He accomplished this growth largely by treating his patients as if they were actors at a cattle call, lining up 50 to 60 a day to hand off to unlicensed doctors before spending five to 10 minutes at the end of each visit seeing them personally. Then he pushed for longer or unneeded treatments, overdosed patients so he could use up the entire containers of medication he had billed for, harangued the dying (when he couldn’t convince them to keep taking treatment) into staying at the hospice he received kickback money from and pressured others to only use the services of businesses he owned. Given the choice between making his patients healthier and making himself wealthier, Fata always chose the latter.
Fata’s merciless profiteering was certainly at the extreme end of the spectrum, but Evans says it's a choice many doctors make. "There are contradictory demands on the health care system," he says. Many doctors, even unknowingly, bend their treatment decisions toward making the most money possible. Rarely does this lead to outright fraud, but often it is enough to get in the way of the principal precept of bioethics: first, do no harm.
In one of many examples, Evans cites a 2013 study from The New England Journal of Medicine that found that urologists who owned an intensity-modulated radiation therapy service, a cancer treatment with a high reimbursement rate, were more than twice as likely than urologists who didn’t own IMRT service to prescribe it to their patients. "The conclusion here is that ownership of expensive-to-access medical services constitutes an incentive to prescribe those services to patients, regardless of whether those patients would benefit more from that service than some other, cheaper therapy,” he says.
The expansion of Medicare’s Part D, which subsidizes prescription drug costs with federal dollars, has similarly incentivized doctors to run up the bill. A report conducted by the Department of Health and Human Services released last month found that Part D spending has more than doubled since its beginning in 2006, from $51.3 billion to $121.1 billion, and that more than 1,400 pharmacies had engaged in “questionable billing” for drugs available through Part D in 2014 alone.
A LITTLE BIT OF SUNSHINE
On July 10, 2015, the U.S. District Court for the Eastern District of Michigan sentenced Fata to 45 years in federal prison. Fata reportedly wept openly in court and apologized. "I misused my talents,” Fata said before sentencing “because of power and greed. My quest for power is self-destructive.” Later, he added that he was "horribly ashamed of my conduct" and prays for repentance. Fata also has agreed to forfeit $17.6 million.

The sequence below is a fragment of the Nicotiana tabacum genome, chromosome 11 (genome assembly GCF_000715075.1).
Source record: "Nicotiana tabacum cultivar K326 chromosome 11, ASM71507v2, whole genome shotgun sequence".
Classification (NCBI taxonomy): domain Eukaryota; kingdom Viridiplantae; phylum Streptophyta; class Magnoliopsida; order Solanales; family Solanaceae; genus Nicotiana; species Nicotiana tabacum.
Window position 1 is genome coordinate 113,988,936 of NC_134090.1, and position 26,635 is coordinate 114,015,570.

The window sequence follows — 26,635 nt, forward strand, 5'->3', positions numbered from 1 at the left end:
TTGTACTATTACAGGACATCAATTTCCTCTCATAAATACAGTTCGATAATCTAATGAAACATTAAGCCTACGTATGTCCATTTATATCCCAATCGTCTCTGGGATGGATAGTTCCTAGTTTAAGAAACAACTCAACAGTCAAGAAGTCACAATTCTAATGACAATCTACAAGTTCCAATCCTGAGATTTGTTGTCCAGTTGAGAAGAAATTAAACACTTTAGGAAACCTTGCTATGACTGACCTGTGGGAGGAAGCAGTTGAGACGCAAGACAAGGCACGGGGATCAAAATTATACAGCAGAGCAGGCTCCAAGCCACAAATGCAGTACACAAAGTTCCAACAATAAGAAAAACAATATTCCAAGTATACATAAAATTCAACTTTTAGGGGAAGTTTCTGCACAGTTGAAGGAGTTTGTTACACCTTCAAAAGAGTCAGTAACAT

Referencing notorious frauds like Bernie Madoff, prosecutors say that because of the lifelong destruction he has inflicted on so many, only a commensurate sentence of life in prison could come close to enacting some degree of justice. At 50, Fata is likely to live out the rest of his life behind bars.
But lawyers like McKeen and Stewart both note that the potential money available to his former patients in civil litigation is fairly low, thanks to Michigan's medical malpractice cap of about $450,000 for punitive damages such as pain and suffering (no such cap exists for economic damages like medical bills, loss of wages and future earnings).
Though there could be a joint venture by Fata’s patients to recoup money from his personal earnings, according to Stewart, as of now, that money has been seized by the government. He believes that there are more than 40 civil cases pending against Fata, and that without such group efforts, it may take years before any money is awarded through litigation.
In the two years since Fata’s scheme was finally brought to a halt, the government has made earnest attempts to patch up some of the holes that enable medical corruption to fester unnoticed. With the implementation of the Affordable Care Act came the Physician Payments Sunshine Act in 2014, which requires drug and medical product manufacturers who are reimbursed by federal health care programs like Medicare to report any financial payments or services they provide physicians and teaching hospitals. It's a valuable resource that allows everyone, patients included, to look in and determine if a doctor or hospital is beset by potential conflicts of interest, according to Evans.
But most think much more is needed. McKeen says that removing punitive damage caps and allowing for more transparency during internal investigations will discourage potential Fatas from stepping over the line. Swantek believes there has to be more dedicated manpower devoted to these investigations. "We shouldn't rely on the FBI to police our doctors," she says.
But any solutions will be too late for the several hundred people Fata victimized. Even after he’s escorted to prison, their crippled bodies and agonizing deaths will forever serve as a testament to Fata’s unchecked avarice and our institutional failure to prevent it. Asks McKeen, “Where were the checks and balances here?”